Home Madison Edgewood students, alumni push to revive terminated ethnic studies major

Edgewood students, alumni push to revive terminated ethnic studies major

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The ability to major in Ethnic Studies at Edgewood College ends this month. 

The faculty association of the private school on Monroe Street voted in November to restructure academic programming in order to accommodate declining enrollment. But some students and alumni say eliminating the opportunity to learn about cultural and racial oppression in the United States is not the program to cut. 

The major where students took classes such as “Dismantling Racism, Liberation Theology,” “Rethinking the Border: US Immigration,” “Black Women Writers,” “Native American Art” and “Philosophy and Mass Incarceration” is applicable to all careers including education, criminal justice, politics and the medical profession, said Johanna Heineman-Pieper, an ethnic studies student.

“Who’s going to teach all these nursing students that they’re trying to churn out of Edgewood? Personally, I don’t want to be treated by a nurse that doesn’t know what I go through racially, mentally and physically because that affects my medical record,” she said. “My race affects my medical record. And the fact that I know that now is because of the Ethnic Studies department at Edgewood.”

College spokesperson Ed Taylor said that although the major has been eliminated, a minor is still available and there is an option for an individualized major, where students create their own curriculum centered around personal interests and goals. For two years, Edgewood College has tried to maintain viability and adjust to declining enrollment by cutting more than 30 faculty positions and eliminating other majors such as broad fields social studies – history concentration and theater arts education, Taylor said. Additionally, some majors have been folded into other majors; for example education is offered as a concentration in the theater arts major.

Heineman-Pieper said the Ethnic Studies major at Edgewood was incomparable to other educational majors in the state, and by eliminating it and the one full time ethnic studies professor, the university is showing their priorities.

“It tells people that you don’t care enough to invest in it being a major,” Heineman-Pieper said. “You don’t care enough about our community organizers, you don’t care enough in the Black Lives Matter movement. You don’t understand what the Black Lives Matter movement is. You don’t understand what Indigenous people go through every day. You don’t understand what the threat of ICE does every single day.”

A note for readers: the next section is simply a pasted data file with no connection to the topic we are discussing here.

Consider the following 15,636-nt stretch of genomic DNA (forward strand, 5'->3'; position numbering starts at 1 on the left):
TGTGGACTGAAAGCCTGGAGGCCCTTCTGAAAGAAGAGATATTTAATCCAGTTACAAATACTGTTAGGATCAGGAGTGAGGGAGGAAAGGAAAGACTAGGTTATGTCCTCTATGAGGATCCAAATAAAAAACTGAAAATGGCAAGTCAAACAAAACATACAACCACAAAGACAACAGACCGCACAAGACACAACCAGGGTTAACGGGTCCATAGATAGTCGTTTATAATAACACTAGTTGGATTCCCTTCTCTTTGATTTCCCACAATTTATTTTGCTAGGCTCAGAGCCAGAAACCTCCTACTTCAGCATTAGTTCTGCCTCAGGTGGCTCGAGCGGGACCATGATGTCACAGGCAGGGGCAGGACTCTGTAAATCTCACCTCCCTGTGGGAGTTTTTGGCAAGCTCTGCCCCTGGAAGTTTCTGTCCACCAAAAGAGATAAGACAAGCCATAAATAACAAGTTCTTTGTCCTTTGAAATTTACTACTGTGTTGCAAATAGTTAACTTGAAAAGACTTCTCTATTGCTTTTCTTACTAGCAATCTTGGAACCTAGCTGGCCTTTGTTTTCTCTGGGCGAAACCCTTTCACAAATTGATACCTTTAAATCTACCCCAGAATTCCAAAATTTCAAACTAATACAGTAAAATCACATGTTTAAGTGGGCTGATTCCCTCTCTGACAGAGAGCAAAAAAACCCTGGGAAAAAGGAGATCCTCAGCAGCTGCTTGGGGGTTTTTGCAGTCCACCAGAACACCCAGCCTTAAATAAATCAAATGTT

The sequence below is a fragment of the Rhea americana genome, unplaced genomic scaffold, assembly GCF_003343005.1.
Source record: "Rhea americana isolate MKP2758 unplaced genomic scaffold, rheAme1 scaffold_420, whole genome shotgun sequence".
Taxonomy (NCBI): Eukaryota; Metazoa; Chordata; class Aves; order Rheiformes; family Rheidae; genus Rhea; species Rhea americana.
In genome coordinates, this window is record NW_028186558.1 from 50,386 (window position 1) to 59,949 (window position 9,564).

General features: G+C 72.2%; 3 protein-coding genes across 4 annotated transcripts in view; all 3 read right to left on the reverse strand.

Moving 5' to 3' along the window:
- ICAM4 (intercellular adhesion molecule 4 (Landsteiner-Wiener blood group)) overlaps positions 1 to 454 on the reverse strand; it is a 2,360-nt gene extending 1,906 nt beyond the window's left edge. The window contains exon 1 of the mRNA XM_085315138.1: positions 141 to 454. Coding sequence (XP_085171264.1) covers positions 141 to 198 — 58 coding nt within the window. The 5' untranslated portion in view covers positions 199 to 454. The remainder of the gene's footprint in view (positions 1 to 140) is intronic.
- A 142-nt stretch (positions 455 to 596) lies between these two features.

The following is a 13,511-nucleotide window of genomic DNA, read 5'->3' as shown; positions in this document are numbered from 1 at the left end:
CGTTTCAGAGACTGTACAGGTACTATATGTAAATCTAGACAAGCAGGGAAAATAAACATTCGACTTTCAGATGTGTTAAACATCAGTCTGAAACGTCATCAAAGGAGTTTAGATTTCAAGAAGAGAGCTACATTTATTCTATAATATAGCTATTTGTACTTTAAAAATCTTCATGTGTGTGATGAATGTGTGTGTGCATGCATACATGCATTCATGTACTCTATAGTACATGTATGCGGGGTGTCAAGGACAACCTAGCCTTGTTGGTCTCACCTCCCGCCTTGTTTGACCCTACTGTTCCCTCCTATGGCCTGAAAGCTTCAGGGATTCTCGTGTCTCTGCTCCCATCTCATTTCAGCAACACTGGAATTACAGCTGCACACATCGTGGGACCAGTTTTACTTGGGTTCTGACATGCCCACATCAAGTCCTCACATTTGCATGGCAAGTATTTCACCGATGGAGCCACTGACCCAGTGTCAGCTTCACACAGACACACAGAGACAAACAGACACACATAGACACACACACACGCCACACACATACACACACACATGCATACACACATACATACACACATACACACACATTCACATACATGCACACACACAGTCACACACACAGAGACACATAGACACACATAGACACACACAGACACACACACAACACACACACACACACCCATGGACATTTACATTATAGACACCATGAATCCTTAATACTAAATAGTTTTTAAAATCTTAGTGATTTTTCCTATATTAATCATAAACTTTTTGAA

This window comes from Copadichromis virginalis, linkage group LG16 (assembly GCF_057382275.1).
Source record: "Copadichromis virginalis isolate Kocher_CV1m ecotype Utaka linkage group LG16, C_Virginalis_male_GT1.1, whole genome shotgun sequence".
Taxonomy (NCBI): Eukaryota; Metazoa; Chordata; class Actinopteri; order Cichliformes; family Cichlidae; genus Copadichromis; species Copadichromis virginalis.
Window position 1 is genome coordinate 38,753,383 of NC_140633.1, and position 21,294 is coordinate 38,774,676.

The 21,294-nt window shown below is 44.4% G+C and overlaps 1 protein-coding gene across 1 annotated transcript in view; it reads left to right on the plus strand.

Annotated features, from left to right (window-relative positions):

Heineman-Pieper went to high school in Chicago and said students had a “white-washed” education and they took courses at Edgewood to continue learning history. 

“That’s a history I’ve never really gotten until I took classes at Edgewood,” she said. “I didn’t know what it was like to be Black and Native. I didn’t know all these stories. I didn’t know who Henrietta Lacks was. I didn’t learn that at the University of Chicago Laboratory High School, all I learned was —  go white people, Thanksgiving was more or less amicable and things are fine now.” 

In a letter to the editor published in On The Edge News, Heineman-Pieper and 14 other alumni or employees said that the university has been dismantling and defunding the program for five years. 

Dr. Huining Ouyang, the only full time faculty in ethnic studies, was terminated in May after a 21-year career at the college. She was the director of the Center for Multicultural Education until 2017, when she declined to continue the role because of fears of declining resources and support at that time, according to the letter.

“Yes, ‘Enough is enough,’ and yes, we ‘must take significant, intentional action’ to be ‘genuinely inclusive.’ Let us confront and eradicate structural and institutional, as well as individual, racisms at Edgewood College,” the letter reads. “Let us stand with the students and staff who call for inclusion and equality and demand change within Edgewood. Let us stand with Dr. Ouyang and other professors who have been wrongfully eliminated. And let us join the AAUP to urge the College’s ‘immediate rescission’ of the termination notices issued to our professors. Do the right thing, Edgewood!”